One of my good friends emailed me today and said, “…I will try to do better at keeping in contact with you but sometimes we feel, mistakenly or not, that we don’t have the right words or are afraid of intruding in a very private time, when maybe that’s when you need some company most of all. None of us really know because most of us have never been where you are now. Just know that you are in our thoughts many times a day.”
This triggered a couple of memories. One was when I divorced my first husband. Not only were my parents pretty frustrated with me, but I also lost a lot of friends. It is always awkward for family and friends when a couple goes through a divorce. The friends don’t quite know what to do. If they seek out one, then the other may feel alienated. And vice versa. Or at least, that’s what the friends think — so, almost subliminally, they slowly but surely stop seeing both.
Same thing happens when someone dies. In fact, this whole subject reminded me that it has been months since I contacted a good friend back east. I’ll call her Dottie. Her husband and I were colleagues for more than 20 years. We both worked for the same company and would occasionally work on projects together. He was a great mentor and friend. I rarely saw Dottie, but certainly visited with her on the phone and exchanged greeting cards during the holidays. Well, my good friend and colleague passed away a couple of years ago. Other than a sympathy card, I have not communicated with Dottie. I’ve been unsure of what to say. It was easier to “forget”. And now, with our common bond being gone, there really wasn’t anything to say. I suspect I’m not the only “friend” that Dottie has lost.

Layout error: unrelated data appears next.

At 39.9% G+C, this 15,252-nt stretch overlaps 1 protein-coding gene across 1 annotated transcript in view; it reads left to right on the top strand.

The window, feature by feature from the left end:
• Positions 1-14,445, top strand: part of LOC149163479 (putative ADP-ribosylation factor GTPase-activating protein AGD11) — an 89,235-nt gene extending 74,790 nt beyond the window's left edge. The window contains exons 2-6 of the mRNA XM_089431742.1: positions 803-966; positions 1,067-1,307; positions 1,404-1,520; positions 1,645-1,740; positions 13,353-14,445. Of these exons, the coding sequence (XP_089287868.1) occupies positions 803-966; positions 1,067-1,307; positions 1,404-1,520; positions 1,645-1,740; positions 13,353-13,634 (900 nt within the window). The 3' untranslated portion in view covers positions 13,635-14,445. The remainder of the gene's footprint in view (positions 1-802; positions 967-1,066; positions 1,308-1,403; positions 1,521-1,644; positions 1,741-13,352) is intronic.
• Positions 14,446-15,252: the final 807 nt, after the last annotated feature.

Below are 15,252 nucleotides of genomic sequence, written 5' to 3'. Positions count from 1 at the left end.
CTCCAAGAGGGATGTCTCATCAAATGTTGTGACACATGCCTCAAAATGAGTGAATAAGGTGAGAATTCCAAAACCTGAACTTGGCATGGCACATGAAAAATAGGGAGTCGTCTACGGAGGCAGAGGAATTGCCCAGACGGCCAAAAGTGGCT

We’ve all been down this path. It’s a tricky path with lots of bumps along the way. But let me go on record to say: Friends and family stoke my fire! They are what keep me going. They are what keep me laughing. And my husband, too! Sure, we’re going through a terminal illness, but before it becomes truly terminal, we’ve got some living to do. We want to talk about the good times and fond memories with our children and grandchildren. We want to talk about our faith in God, the San Francisco Giants, the weather, and who’s going to be our next president. (OK, on the latter, my husband might; I don’t talk politics.) I think that it’s good to remember that the terminally ill loved one lives with the disease every waking moment. With every breath, he is reminded of his “predicament”. So diversion is good. Have no fear. If one of us is unable to visit, or talk on the phone, we’ll say the word. Just know that you are loved, we want to hear from you, and divorce is out of the question!